This blog post contains content that some readers may find distressing.
If you’re in a crisis right now, it’s not too late.
Get help now.
Samaritans report that more than 6,000 people across the UK and ROI take their own lives each year. Tens of thousands more attempt suicide. The numbers scare me.
One suicide is one too many. One suicide is a failure of the rest of humanity. We must do better, we must start now, and we can start with the simple act of talking.
It will not fix the whole problem, but it’s the best place to start.
If you’re struggling right now, talk to someone. People want to help you. I know it’s hard to talk about how you feel, but please do not be afraid. I strongly believe that once you ask for help, it’ll come, and it’ll be powerful. And you’ll see and feel the love of this world once again.
If you know someone who is struggling right now, ask them how they’re feeling, ask them how you can help. Then ask them again. And again. There is no problem in this world too great that together we cannot solve.
We just need to start talking about it all.
I recently started talking to my colleagues about my mental health and I’m so glad that I did. It was difficult at first, but they made me feel safe and gradually I started talking. Now I can talk about my PTSD openly.
Here’s an extract from a recent blog post I shared with my colleagues.
“Where are you now? What’s going on?” she asks.
“I need help. I need to get help now.” The words are reluctant to leave my mouth. I force them out with every ounce of strength I have left.
My limbs are so heavy they feel like lead or stone. Using my hands, I pick up my right leg and drag it, so my foot is on the accelerator. I do the same with my left, placing it between the brake and the clutch, and a few minutes later I find myself back on the road moving at speed.
The world outside whizzes by, spinning in a huge circle around my head. Before hanging up on the phone to my wife, I ask her to call my mum and inform her that I’m on my way and that I need help.
Another flash and somehow, I’m standing outside the door of my mum’s house, shivering and incoherent.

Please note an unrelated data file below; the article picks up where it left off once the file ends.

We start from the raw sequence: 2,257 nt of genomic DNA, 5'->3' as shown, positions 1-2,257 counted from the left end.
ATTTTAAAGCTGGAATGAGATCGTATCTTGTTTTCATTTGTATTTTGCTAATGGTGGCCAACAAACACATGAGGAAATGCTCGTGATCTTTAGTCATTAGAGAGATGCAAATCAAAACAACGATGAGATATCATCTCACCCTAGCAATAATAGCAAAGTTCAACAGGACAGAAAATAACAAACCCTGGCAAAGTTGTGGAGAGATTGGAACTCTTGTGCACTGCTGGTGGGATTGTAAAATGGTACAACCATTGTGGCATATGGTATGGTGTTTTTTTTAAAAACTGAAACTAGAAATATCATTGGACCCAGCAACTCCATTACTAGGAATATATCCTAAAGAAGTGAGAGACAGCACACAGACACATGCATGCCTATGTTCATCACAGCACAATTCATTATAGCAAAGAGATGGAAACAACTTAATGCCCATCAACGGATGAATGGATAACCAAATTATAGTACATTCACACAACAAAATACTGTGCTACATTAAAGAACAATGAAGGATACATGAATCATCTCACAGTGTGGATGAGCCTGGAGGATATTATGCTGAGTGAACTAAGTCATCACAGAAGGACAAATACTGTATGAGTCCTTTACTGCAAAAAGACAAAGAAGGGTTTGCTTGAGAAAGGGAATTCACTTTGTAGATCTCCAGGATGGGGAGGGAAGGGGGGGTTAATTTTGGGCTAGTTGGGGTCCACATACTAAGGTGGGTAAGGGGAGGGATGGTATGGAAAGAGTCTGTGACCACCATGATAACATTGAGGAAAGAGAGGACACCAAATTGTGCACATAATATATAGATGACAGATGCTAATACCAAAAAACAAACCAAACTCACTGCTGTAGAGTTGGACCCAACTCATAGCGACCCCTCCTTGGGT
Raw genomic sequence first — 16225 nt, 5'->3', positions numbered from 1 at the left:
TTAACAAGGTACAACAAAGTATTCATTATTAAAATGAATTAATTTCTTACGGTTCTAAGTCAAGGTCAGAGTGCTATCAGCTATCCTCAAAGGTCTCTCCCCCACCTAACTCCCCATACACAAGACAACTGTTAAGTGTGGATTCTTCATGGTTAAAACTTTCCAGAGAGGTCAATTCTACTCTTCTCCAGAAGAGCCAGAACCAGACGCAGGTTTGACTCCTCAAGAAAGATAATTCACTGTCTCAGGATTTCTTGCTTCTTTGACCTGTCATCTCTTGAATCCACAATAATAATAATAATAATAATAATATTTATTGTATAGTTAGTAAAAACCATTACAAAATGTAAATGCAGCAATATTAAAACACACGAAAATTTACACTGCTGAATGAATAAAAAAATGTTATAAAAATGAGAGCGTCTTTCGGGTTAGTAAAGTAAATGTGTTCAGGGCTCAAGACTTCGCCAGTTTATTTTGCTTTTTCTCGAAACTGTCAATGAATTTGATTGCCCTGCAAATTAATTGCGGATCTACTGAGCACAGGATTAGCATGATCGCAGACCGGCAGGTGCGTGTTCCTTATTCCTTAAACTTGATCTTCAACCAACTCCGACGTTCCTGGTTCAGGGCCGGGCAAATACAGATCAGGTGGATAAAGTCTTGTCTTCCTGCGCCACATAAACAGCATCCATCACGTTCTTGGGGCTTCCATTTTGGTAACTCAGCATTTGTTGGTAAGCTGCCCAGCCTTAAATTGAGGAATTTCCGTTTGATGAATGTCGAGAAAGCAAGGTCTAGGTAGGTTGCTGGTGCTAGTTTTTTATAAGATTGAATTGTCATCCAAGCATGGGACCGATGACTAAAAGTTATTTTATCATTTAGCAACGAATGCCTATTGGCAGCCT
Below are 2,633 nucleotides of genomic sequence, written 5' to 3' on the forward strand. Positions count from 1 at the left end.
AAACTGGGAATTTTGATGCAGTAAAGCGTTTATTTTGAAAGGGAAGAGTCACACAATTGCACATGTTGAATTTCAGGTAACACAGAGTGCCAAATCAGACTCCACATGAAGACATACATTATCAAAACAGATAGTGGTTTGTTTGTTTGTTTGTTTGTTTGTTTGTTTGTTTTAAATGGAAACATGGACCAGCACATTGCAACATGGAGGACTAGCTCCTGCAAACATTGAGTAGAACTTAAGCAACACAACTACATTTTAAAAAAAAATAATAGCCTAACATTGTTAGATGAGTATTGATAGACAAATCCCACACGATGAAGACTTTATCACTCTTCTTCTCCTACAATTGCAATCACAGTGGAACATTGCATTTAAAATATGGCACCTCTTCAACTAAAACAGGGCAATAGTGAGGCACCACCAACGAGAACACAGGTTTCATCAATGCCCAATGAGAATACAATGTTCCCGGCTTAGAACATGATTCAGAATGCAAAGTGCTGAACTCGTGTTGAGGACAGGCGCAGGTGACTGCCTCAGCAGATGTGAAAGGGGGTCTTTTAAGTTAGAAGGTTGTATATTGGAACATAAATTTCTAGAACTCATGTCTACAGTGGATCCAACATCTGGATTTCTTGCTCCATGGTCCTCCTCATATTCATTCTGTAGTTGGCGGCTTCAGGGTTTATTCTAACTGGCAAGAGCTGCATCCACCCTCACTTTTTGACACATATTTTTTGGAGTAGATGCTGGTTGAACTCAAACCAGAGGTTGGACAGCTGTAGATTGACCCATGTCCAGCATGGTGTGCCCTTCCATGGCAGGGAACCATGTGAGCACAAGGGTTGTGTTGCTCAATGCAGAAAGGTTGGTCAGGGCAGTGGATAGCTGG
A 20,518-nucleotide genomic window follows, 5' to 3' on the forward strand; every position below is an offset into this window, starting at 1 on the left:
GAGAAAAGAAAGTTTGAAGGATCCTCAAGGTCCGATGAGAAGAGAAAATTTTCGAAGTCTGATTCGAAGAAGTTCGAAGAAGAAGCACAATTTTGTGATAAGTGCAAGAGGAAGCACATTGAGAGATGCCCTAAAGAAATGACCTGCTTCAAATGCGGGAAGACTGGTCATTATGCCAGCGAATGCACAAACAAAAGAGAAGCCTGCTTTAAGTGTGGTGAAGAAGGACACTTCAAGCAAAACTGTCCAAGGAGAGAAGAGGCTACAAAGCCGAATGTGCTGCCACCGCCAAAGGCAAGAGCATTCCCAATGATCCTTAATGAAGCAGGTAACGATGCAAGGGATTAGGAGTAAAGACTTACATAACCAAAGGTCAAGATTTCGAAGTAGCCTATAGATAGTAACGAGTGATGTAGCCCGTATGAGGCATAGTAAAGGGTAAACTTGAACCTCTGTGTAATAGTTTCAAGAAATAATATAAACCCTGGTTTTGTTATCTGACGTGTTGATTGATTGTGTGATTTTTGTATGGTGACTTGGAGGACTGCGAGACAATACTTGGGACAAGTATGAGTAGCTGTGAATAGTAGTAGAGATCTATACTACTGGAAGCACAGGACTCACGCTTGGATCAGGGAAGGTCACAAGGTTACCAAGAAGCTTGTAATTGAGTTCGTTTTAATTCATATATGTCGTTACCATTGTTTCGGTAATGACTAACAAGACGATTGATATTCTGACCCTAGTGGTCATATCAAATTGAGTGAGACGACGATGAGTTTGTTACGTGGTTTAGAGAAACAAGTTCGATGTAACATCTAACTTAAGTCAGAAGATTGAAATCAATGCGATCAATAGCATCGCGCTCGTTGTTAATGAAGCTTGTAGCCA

The next thing I remember I’m on a bed in the triage area of a large hospital. My eyes hurt and I cannot open them fully. It’s noisy and I can hear people in pain and discomfort. I’m thirsty and tired. My head spins again, and I fall asleep.
Looking back on that day, there are so many questions that I repeatedly ask myself. Not all of them are healthy, but I cannot deny that I often wonder how things could be so different.
At that moment in time, the reasons I had for living seemed much fewer than the reasons I had for dying.
Realising this error took time.
Given the clarity gained over the past year, I can say that the day that I had planned to be my last on this earth, quickly became my first.
I was ignorant of how PTSD affected me. I thought that I had seen most of everything and that over time I had developed some kind of resistance or conditioning against harm. How wrong I was.
I learned that crisis can affect us all, directly or indirectly, and to varying degrees. Alone, there is very little we can do to protect against an overwhelming defeat, but together nothing can beat us.
What defines us as humans is not what we do at times of crisis, because we can all fail. What defines us as humans is what we do from the point of crisis onwards, because we can all succeed. What defines us as humans is our ability to love each other.
A call to arms
I did not write my blog post as some form of catharsis. I’m not sharing it to gain sympathy or applause. This is a call to arms. This is my declaration of war against suicide.
Who’ll fight alongside me? If you’re ready to take this mental health crisis on and defeat it, let’s do it, let’s go.
Stand up and talk about mental health, make it part of the conversation. Make your workplace a safe place for mental health so that people can feel comfortable to talk.
To all who have helped and supported me this past year - my wife and my daughters, my mum and my brothers, my colleagues and my employer, and every doctor, nurse and therapist - thank you, I owe you my life.
If you need help, go to a medical aid point - hospital, clinic, doctor’s surgery, pharmacist. Go to the police station, the fire station. Call 999/911/012 or your local emergency number. Go to a friend, a parent, a sibling, a colleague, a stranger.
Go to one of the many charities, such as Samaritans, that are there to help.
Please do not forget that many sources of help are run by volunteers. Please support mental health charities. Their work is vital, and they save lives, but they need donations and other kinds of support in order to keep providing their invaluable services.